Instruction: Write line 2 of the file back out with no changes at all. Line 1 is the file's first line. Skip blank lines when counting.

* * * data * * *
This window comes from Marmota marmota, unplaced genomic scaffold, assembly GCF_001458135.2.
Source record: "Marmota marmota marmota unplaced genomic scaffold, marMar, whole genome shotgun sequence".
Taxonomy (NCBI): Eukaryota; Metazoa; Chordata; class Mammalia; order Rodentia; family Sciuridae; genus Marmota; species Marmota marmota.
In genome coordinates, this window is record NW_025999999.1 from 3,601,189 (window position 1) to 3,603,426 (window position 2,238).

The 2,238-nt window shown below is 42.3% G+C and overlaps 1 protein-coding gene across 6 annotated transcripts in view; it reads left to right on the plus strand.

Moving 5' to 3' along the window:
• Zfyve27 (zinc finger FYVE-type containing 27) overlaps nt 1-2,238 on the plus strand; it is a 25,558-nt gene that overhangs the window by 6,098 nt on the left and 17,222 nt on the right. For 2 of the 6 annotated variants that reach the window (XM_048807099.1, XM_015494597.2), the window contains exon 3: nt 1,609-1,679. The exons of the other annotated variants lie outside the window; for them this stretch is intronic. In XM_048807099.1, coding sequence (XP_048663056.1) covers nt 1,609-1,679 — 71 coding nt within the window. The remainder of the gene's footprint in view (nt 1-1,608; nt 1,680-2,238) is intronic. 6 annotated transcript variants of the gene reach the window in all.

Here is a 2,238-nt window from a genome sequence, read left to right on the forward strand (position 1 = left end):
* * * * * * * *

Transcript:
Source record: "Marmota marmota marmota unplaced genomic scaffold, marMar, whole genome shotgun sequence".